As noted by Mark:
“Unfortunately, the CAPE today is back to within shouting distance of where it stood at the top of the internet bubble. It reached 44.2 then, and is 33.2 today. At no time in U.S. history other than the internet bubble has the CAPE been as high as it is now.”
CAPE Is B.S.
It is not surprising that during periods of valuation expansion that investors eventually come to the conclusion that “this time is different.” The argument goes something like this:
“Sure, the CAPE ratio is elevated but had you sold, you would have missed out on this booming bull market.”
That statement is 100% true.
However, it grossly misunderstands the “value” of “valuations.”
Valuations are not, and have never been, useful as a market timing indicator. Valuations should not be used as a “buy” or “sell” indicator in a portfolio management process.
What valuations do provide is a very clear understanding of what future expected returns will be over the next 10-20 years. Bill Hester wrote a very good note in this regard in response to critics of Shiller’s CAPE ratio and future annualized returns:
“We feel no particular obligation defend the CAPE ratio. It has a strong long-term relationship to subsequent 10-year market returns. And it’s only one of numerous valuation indicators that we use in our work – many which are considerably more reliable. All of these valuation indicators – particularly when record-high profit margins are accounted for – are sending the same message: The market is steeply overvalued, leaving investors with the prospect of low, single-digit long-term expected returns.“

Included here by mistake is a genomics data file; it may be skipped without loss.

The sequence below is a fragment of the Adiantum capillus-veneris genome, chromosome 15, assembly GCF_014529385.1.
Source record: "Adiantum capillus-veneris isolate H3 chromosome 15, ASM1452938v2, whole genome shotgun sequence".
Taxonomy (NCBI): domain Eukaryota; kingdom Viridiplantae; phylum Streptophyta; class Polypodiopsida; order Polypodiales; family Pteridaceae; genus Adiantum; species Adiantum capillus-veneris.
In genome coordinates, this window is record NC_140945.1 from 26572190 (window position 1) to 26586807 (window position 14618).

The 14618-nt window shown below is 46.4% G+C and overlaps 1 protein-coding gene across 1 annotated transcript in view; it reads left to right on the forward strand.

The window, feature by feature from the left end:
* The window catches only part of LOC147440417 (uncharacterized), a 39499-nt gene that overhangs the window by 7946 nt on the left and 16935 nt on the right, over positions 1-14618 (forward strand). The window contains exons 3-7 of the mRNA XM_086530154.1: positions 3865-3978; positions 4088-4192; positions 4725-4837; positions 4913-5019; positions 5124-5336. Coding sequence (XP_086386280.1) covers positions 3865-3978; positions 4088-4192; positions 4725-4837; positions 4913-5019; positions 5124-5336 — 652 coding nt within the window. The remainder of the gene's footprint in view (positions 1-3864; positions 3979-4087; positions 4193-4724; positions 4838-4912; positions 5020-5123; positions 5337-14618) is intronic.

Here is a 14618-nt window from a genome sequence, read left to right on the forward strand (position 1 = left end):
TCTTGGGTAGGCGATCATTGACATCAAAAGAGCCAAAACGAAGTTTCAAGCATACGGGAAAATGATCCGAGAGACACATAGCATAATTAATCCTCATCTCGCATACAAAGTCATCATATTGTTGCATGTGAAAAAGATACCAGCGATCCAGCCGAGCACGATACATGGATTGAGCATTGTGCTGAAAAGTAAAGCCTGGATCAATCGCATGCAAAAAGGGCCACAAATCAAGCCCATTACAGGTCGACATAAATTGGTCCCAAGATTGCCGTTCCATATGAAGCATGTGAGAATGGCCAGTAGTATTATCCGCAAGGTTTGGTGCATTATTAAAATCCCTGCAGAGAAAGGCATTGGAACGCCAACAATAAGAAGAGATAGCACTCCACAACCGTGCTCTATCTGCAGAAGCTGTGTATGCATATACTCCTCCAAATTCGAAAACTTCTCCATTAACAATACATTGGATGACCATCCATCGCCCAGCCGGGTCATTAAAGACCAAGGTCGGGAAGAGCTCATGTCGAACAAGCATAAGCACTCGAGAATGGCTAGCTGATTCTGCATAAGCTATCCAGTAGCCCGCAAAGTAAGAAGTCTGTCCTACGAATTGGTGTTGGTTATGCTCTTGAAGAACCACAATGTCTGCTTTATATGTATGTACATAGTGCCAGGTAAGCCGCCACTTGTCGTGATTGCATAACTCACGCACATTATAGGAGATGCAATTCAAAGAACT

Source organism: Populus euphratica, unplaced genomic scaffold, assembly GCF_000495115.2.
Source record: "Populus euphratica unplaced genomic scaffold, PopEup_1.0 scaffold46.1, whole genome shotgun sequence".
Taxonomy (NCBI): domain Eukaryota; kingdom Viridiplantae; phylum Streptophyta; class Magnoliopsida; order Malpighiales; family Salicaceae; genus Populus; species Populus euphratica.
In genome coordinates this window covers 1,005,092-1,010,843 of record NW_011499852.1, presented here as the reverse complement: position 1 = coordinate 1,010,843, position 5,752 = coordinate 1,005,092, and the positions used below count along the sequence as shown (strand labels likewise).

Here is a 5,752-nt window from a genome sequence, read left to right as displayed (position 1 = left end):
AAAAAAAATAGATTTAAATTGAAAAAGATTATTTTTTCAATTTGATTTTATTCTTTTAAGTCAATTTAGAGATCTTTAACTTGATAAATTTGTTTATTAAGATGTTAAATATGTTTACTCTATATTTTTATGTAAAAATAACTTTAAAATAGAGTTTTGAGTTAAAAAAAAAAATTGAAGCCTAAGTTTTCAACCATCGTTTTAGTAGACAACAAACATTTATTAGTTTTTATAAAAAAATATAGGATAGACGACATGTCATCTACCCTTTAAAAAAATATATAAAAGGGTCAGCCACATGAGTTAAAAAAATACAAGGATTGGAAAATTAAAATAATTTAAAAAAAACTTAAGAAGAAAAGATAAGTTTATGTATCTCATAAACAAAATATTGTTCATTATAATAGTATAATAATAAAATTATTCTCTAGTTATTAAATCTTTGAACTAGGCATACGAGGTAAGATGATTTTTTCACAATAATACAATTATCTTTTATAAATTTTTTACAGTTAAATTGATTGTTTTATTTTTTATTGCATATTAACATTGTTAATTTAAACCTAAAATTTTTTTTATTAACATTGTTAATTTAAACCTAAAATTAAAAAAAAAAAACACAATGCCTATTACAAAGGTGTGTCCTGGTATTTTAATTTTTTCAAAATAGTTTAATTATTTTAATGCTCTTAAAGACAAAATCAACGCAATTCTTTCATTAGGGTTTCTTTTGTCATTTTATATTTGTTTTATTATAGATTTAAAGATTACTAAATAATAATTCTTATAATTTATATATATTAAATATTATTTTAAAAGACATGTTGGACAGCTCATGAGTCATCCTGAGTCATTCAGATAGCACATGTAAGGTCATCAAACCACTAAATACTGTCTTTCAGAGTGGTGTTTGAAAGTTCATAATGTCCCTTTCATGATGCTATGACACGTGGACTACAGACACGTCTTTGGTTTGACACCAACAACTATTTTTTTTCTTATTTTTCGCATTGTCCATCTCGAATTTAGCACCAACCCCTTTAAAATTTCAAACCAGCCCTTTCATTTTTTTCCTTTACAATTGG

It is also the same over 20-year periods even on a rolling 20-year real total-return basis.
“Even on a 20-year real total return basis, there was a negative return period. But while the three other periods were not negative after including dividends, when it comes to saving for retirement, a 20-year period of 1% returns isn’t much different from zero.”